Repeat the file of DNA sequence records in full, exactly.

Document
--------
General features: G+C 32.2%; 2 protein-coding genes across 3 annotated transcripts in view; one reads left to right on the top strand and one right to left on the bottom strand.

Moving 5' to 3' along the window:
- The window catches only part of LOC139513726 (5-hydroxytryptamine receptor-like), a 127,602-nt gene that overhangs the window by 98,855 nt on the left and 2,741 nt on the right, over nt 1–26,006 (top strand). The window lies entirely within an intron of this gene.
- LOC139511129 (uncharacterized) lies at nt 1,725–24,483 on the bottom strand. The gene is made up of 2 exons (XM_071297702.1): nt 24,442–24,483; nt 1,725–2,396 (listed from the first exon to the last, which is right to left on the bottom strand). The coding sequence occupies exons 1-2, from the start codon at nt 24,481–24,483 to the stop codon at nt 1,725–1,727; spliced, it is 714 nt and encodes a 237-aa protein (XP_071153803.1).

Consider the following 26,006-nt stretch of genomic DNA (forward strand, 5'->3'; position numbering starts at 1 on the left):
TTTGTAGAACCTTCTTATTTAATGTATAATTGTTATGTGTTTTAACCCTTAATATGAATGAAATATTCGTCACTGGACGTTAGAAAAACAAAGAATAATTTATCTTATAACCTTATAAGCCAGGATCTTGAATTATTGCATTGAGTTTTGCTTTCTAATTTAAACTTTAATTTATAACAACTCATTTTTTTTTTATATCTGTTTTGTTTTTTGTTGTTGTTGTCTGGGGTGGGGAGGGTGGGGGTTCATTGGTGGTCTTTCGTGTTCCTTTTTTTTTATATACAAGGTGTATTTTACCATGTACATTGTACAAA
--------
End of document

General features: G+C 32.2%; 2 protein-coding genes across 3 annotated transcripts in view; one reads left to right on the top strand and one right to left on the bottom strand.

Moving 5' to 3' along the window:
- The window catches only part of LOC139513726 (5-hydroxytryptamine receptor-like), a 127,602-nt gene that overhangs the window by 98,855 nt on the left and 2,741 nt on the right, over nt 1–26,006 (top strand). The window lies entirely within an intron of this gene.
- LOC139511129 (uncharacterized) lies at nt 1,725–24,483 on the bottom strand. The gene is made up of 2 exons (XM_071297702.1): nt 24,442–24,483; nt 1,725–2,396 (listed from the first exon to the last, which is right to left on the bottom strand). The coding sequence occupies exons 1-2, from the start codon at nt 24,481–24,483 to the stop codon at nt 1,725–1,727; spliced, it is 714 nt and encodes a 237-aa protein (XP_071153803.1).

Consider the following 26,006-nt stretch of genomic DNA (forward strand, 5'->3'; position numbering starts at 1 on the left):
TTTGTAGAACCTTCTTATTTAATGTATAATTGTTATGTGTTTTAACCCTTAATATGAATGAAATATTCGTCACTGGACGTTAGAAAAACAAAGAATAATTTATCTTATAACCTTATAAGCCAGGATCTTGAATTATTGCATTGAGTTTTGCTTTCTAATTTAAACTTTAATTTATAACAACTCATTTTTTTTTTATATCTGTTTTGTTTTTTGTTGTTGTTGTCTGGGGTGGGGAGGGTGGGGGTTCATTGGTGGTCTTTCGTGTTCCTTTTTTTTTATATACAAGGTGTATTTTACCATGTACATTGTACAAA